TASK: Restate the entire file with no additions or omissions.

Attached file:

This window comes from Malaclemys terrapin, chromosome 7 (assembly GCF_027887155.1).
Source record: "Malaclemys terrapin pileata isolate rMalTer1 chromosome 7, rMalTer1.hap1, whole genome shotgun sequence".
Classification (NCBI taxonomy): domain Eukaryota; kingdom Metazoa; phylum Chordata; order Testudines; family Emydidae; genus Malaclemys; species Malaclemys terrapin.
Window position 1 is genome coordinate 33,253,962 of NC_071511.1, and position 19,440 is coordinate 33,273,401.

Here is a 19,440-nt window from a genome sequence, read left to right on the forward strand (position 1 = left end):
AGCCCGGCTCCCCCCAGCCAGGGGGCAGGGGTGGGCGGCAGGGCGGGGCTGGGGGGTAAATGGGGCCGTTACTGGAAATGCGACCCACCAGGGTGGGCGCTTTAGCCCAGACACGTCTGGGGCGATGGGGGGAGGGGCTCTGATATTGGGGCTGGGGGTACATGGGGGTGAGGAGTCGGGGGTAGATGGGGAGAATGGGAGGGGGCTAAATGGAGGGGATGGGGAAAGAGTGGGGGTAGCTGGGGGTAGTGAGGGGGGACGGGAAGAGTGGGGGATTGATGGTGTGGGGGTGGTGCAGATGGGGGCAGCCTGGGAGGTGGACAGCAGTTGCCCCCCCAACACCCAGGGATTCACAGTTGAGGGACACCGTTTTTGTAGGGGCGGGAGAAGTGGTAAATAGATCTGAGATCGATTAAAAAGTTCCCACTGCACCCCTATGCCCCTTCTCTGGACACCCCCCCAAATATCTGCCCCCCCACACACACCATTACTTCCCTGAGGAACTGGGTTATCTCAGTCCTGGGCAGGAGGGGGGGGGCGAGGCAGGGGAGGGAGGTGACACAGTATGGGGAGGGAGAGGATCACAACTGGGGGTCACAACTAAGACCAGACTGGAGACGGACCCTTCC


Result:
This window comes from Malaclemys terrapin, chromosome 7 (assembly GCF_027887155.1).
Source record: "Malaclemys terrapin pileata isolate rMalTer1 chromosome 7, rMalTer1.hap1, whole genome shotgun sequence".
Classification (NCBI taxonomy): domain Eukaryota; kingdom Metazoa; phylum Chordata; order Testudines; family Emydidae; genus Malaclemys; species Malaclemys terrapin.
Window position 1 is genome coordinate 33,253,962 of NC_071511.1, and position 19,440 is coordinate 33,273,401.

Here is a 19,440-nt window from a genome sequence, read left to right on the forward strand (position 1 = left end):
AGCCCGGCTCCCCCCAGCCAGGGGGCAGGGGTGGGCGGCAGGGCGGGGCTGGGGGGTAAATGGGGCCGTTACTGGAAATGCGACCCACCAGGGTGGGCGCTTTAGCCCAGACACGTCTGGGGCGATGGGGGGAGGGGCTCTGATATTGGGGCTGGGGGTACATGGGGGTGAGGAGTCGGGGGTAGATGGGGAGAATGGGAGGGGGCTAAATGGAGGGGATGGGGAAAGAGTGGGGGTAGCTGGGGGTAGTGAGGGGGGACGGGAAGAGTGGGGGATTGATGGTGTGGGGGTGGTGCAGATGGGGGCAGCCTGGGAGGTGGACAGCAGTTGCCCCCCCAACACCCAGGGATTCACAGTTGAGGGACACCGTTTTTGTAGGGGCGGGAGAAGTGGTAAATAGATCTGAGATCGATTAAAAAGTTCCCACTGCACCCCTATGCCCCTTCTCTGGACACCCCCCCAAATATCTGCCCCCCCACACACACCATTACTTCCCTGAGGAACTGGGTTATCTCAGTCCTGGGCAGGAGGGGGGGGGCGAGGCAGGGGAGGGAGGTGACACAGTATGGGGAGGGAGAGGATCACAACTGGGGGTCACAACTAAGACCAGACTGGAGACGGACCCTTCC